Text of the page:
Sheer white curtains adorn the floor-to-ceiling windows of this Kooyong residence.
For John Bornas, design doesn’t exist in a vacuum. The director of Workroom, a Melbourne-based collective of architects and interior designers with a portfolio of bold and eye-catching commercial and residential projects, believes design comes hand in glove with function.
“Whether it’s residential work or retail or commercial, there’s not any one specific thing that we’d look for,” John says when asked about what he looks for in the right window furnishing. “It just really depends on the palette of materials and what we’re trying to do with the light and shade.”
John’s focus on function and his penchant for design that’s timeless makes Workroom and Lovelight a natural partnership. “We’ve worked with Lovelight on tiny little shops to big houses, so it’s a big range and it’s always good. My favourite thing is having a big laugh on site,” John says.
We sat down with John to talk all things design: his inspirations, process, and personal approach to design, and how light and Workroom’s relationship with Lovelight are fundamental to good design.
Though the two are often used interchangeably, design and fashion are not one and the same. They are, of course, intrinsically and inseparably linked, but as John tells it, while design leads fashion, the reverse is not always true.
“I don’t really get inspiration from other interiors or architecture,” John says. “It’s more everyday things.” According to John, inspiration can come in the form of a new material he’s just discovered or even a morning jog.
An example of Workroom’s interior projects: a mix of off-form concrete and oak.
John’s attitude towards inspiration speaks volumes about his approach to design overall. As far as John’s concerned, good design speaks for itself: “I think good design is good design. Whether or not it’s popular, if it’s something good I’m happy to use it... But explore it for its merits, rather than for whether it’s fashionable or not.”
Clearly, fashion and trend are not high on John’s agenda. Instead, what the Workroom principal is looking for is more elusive – timelessness. “People ask me what’s in at the moment and I wouldn’t have a clue,” he says. “Because we just do what we do and sometimes it matches fashion and sometimes it doesn’t.”
“I don't like the idea that something we do, in a couple of years’ time, would be something you’d want to change,” John adds, “because it’s not what you’re into at that time. I like our design to be a backdrop to your general life. It’s not fashionable, or at least we attempt not to be fashionable.”
“It’s one of the elements of design, so we look at light constantly,” John says.
John’s approach to design is simple: “We generally look at three things: form of a building, how it’s composed; the space, the bits in between; and then the material, so what makes up the space,” he explains.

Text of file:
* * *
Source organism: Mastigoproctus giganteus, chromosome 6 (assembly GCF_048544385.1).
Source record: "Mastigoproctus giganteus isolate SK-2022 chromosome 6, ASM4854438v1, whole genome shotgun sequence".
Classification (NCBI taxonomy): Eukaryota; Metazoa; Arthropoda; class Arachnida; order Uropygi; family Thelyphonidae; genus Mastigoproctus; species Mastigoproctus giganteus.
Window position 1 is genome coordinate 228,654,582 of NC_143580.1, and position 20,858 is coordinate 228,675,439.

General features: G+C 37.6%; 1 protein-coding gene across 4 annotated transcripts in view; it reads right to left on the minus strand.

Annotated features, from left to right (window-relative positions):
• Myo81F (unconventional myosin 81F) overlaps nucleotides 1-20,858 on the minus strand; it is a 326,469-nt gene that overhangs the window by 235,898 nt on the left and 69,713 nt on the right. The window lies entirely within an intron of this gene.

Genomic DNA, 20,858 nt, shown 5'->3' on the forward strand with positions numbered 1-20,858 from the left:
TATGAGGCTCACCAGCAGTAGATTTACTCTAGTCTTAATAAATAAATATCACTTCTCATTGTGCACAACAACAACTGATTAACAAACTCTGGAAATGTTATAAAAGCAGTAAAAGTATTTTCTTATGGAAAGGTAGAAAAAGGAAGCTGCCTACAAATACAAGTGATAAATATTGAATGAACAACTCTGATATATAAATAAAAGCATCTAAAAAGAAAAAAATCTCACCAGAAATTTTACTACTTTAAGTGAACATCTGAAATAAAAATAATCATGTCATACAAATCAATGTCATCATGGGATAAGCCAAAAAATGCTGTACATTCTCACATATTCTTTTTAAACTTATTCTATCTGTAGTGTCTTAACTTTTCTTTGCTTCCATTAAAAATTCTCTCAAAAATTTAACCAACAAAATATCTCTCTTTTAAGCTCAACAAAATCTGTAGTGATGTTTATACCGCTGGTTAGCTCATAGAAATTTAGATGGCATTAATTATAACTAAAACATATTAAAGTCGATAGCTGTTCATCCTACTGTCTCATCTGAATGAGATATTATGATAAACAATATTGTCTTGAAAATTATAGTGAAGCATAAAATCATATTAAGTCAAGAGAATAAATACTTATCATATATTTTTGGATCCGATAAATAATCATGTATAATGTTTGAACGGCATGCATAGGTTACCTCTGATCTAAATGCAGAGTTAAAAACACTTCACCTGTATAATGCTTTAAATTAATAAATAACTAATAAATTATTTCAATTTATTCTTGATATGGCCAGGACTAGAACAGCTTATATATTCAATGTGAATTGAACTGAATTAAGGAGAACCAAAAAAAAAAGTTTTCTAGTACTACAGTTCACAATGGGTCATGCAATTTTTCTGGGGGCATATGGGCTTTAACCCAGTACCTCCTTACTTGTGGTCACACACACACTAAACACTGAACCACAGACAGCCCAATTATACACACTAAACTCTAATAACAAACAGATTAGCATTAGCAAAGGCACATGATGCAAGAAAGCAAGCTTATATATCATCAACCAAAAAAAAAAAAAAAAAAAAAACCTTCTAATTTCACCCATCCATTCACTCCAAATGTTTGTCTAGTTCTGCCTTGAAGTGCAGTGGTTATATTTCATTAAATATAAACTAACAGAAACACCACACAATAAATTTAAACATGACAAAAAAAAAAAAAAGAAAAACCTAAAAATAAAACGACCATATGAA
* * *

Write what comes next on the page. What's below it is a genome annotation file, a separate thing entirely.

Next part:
“Those three key elements are what we look at when we design. So, in that sense, there’s not a lot of room for fashion and fads. And that’s why we end up with things, hopefully, that you’re going to keep without changing too much over time.”
On Design Process
It’s the basic fundamentals of design that are central to John’s ability to create buildings that stand the test of time and trend. Perhaps the most important is light. “It’s one of the elements of design,” John insists, “so we look at light constantly. In terms of how we make it enter a room, how we stop it from entering a room. All those things come into play right at the very beginning, right when we’re first putting pen to paper.”
On Light and Lovelight
It's also where Lovelight, whom John describes as “Reliable, professional, and sometimes hilarious,” come in to play. Window furnishings, John explains, are one of the “parameters of the space” and effectively serve as the designer’s tool for harnessing and controlling light.
“Whether we’re blocking out light, whether we’re diffusing it, whether we’re trying to emphasise something else with the light and therefore need to play with it a bit – it makes a difference how we look at it,” John says. Making a difference to how we look at things is John’s unofficial mantra, and while he eschews trends and fashions, design is, quite literally, everything.
Softening the industrial style interiors with the right touch of light.
“I think design touches every part of your life. I don’t think people realise that; from the toothbrush that you hold in the morning, to what you sit on, to what you put your food on, to what you drive, to where you live. I think every part of your life is somehow impacted by design so it’s really important.”